Twenty-one stages over three weeks are set to provide a thrilling sporting spectacle, and Sky Sports will be on top of all the action.
Here, we build up to the race with a series of interviews, guides and insight.
The 2013 Tour de France will take place over 21 stages, 23 days and 3,403km and will involve 22 teams and 198 riders. There are four jerseys up for grabs - yellow (overall), green (points), polka dot (mountains) and white (best young rider) - as well as prizes for the best overall team and each day's most aggressive rider. Sir Bradley Wiggins may have been ruled out through injury, but the startline will contain three former winners: Alberto Contador, Cadel Evans and Andy Schleck. Read our full guide to the Tour here
Chris Froome is the heavy favourite for the yellow jersey after winning the Tour of Oman, Criterium International, Tour de Romandie and Criterium du Dauphine in the build-up to the race. However, he will face competition from two-time winner Alberto Contador, climbing expert Joaquim Rodriguez, 2011 winner Cadel Evans and young American Tejay van Garderen. There are also a number of dark horses with good chances of finishing on the podium, including Richie Porte and Colombian climber Nairo Quintana. Read our full run-down of contenders here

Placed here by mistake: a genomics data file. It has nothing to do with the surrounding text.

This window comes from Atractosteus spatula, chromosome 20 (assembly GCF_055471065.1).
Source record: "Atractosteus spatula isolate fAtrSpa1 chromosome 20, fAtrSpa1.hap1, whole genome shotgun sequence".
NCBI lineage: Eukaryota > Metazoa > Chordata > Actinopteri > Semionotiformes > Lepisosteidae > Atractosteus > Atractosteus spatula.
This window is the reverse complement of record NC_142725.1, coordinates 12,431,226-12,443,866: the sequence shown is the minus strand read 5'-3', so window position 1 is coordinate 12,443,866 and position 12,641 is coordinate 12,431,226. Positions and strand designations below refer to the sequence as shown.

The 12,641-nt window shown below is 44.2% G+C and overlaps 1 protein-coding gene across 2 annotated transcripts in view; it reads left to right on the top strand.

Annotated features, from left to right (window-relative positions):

Chris Froome anticipates frantic start
Chris Froome is predicting a chaotic start to the Tour de France in Corsica and has warned some riders' chances of victory could be lost in the opening days. The 100th edition of the Tour will begin with three road stages on the Mediterranean island, with one flat and two hilly days providing an unusually testing start to the race. "Corsica is going to be a tough one," he told Sky Sports. "Typically at the Tour de France, those first few days are really stressful in the peloton anyway." Read the full story here
Mark Cavendish eyes yellow jersey
Mark Cavendish is targeting winning the yellow jersey on the opening stage of the Tour de France in Corsica. The Tour usually starts with a prologue time trial, but this year offers sprinters a rare opportunity to get their hands on the coveted maillot jaune with a flat stage one from Porto Vecchio to Bastia. The yellow jersey is one of few absentees from Cavendish's CV, but he said: "It's a big, big goal and a huge motivation for a team built around stage wins. It is a strong group of sprinters this year." Read the full story here
The Tour's key climbs
The Tour de France's mountains invariably decide the destination of the yellow jersey and this year that is almost guaranteed to be the case. A brutally mountainous route has been laid out to mark the 100th staging of the race and any rider not on his game in the hills can forget about topping the podium in Paris. We looked at eight climbs that could make or break the riders' chances, including the merciless Mont Ventoux, spectacular Alpe d'Huez, Col de la Madeleine, Cold u Glandon, Ax 3 Domaines and Annecy Semnoz.
The race for the green jersey